Senior Emily Morris spent her summer working as an honors intern with the FBI in Washington, D.C., after meeting FBI employees through a Harding College of Business Administration (COBA) networking event.
Morris, an accounting student, attended the career fair last fall in search of summer internship opportunities. Before meeting the FBI at the career fair, Morris said she hadn’t planned on going into forensic accounting.
“I just thought it was a cool career path and I never considered it for myself,” Morris said. “I saw the FBI at the career fair and I was like, ‘Well, why not apply and see what happens?’”
FBI Director Christopher Wray stated at a RSA conference that the selection rate for interns is 5-6% — which is more selective than most Ivy League schools. In addition to the typical requirement of a transcript and resume, a full background investigation and polygraph test is also required for the extensive application process, according to Morris.
“You have to put references from different aspects of your life, from neighbors to professors to your roommates,” Morris said. “So it’s a lot.”
After applying in October 2018, Morris had a phone interview in November with the organization and was accepted in May 2019, two weeks before the internship started in Washington D.C. Morris worked in the Field Operations Support Services section, which helps maintain field offices, and was pleasantly surprised by the demeanor of the people she worked with.
“When you think of the FBI, you think of everyone wearing black suits, sunglasses, being really stern, and I thought it was going to be really serious, but … the people I worked with were some of the most down-to-earth people,” Morris said. “They cared about your life outside of work just as much as they cared about the work put into it, which was really incredible.”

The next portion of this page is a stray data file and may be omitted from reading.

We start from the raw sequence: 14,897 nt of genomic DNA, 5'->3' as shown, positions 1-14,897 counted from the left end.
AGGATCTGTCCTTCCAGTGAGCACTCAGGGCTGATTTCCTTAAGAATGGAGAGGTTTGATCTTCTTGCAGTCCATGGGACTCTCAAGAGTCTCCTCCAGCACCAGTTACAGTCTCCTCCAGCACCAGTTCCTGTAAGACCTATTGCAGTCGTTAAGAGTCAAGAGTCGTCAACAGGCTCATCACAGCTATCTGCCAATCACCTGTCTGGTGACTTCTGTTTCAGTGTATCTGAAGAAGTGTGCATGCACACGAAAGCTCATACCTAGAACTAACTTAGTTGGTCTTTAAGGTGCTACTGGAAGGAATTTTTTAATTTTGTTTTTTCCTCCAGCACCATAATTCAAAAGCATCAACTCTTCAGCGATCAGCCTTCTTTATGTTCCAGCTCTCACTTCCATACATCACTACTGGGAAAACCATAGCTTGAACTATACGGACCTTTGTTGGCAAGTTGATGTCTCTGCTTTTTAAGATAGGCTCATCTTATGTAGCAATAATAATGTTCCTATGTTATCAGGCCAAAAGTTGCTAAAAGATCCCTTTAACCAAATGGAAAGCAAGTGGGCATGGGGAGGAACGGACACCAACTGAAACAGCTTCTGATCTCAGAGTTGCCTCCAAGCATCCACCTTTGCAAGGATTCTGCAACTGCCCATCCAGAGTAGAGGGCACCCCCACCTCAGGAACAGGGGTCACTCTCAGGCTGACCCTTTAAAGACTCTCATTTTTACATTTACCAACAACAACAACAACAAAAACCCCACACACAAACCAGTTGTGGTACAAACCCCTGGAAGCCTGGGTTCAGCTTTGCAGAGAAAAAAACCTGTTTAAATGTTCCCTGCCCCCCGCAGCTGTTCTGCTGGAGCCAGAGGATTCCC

Morris thinks that Harding students have an advantage when it comes to landing a successful career with organizations like the FBI because of the overall mindset of the Harding community.
“[The FBI’s] mission is to protect the American people and to uphold the constitution,” Morris said. “Their motto is ‘fidelity, bravery and integrity.’ And I think that Harding students really embody that. You’re never going to find better people to work … than people at Harding. It’s not just about learning hard skills at Harding. It’s about soft skills and how you interact with people and learning how to serve. I think that has helped me feel prepared to work for an organization like the FBI, that’s goal is to serve the people.”
Assistant Professor of Business Dan Summers also believes that employers such as the FBI return to campus year after year because they like what they see in Harding students. When Summers first started teaching at Harding, he noticed the optimism that was commonly found in students, which he thinks can be accredited to their faith. Further, Summers said that employers are drawn to Harding students because of their overall behavior, which sets the University apart from other schools.
“But what I see the employers valuing that [students] might not fully appreciate is more behavioral,” Summers said. “It’s the work ethic, honesty, moral values and principles.They’re dependable, they’re respectful, they’re used to working hard. And those are those intangibles that I think also facilitate these kinds of relationships that we have with these supporters for internships.”
Director for Professional Excellence Brian Harrington stated that the Center for Professional Excellence hosts four career fairs each year and 15 information sessions each semester to give students an opportunity to network with employers, including Meet the Firms, which is where Morris got in contact with the FBI. Harding students are equally as prepared academically as other universities, but employers routinely comment that they recruit at Harding because the students are special, according to Harrington.
“What sets Harding apart from other schools is the moral integrity that is emphasized by our professors… Each professor is encouraged to teach their class from a Christian perspective, which means emphasizing, establishing high morals and values. Students who take that to heart will perform well in the workforce,” Harrington said.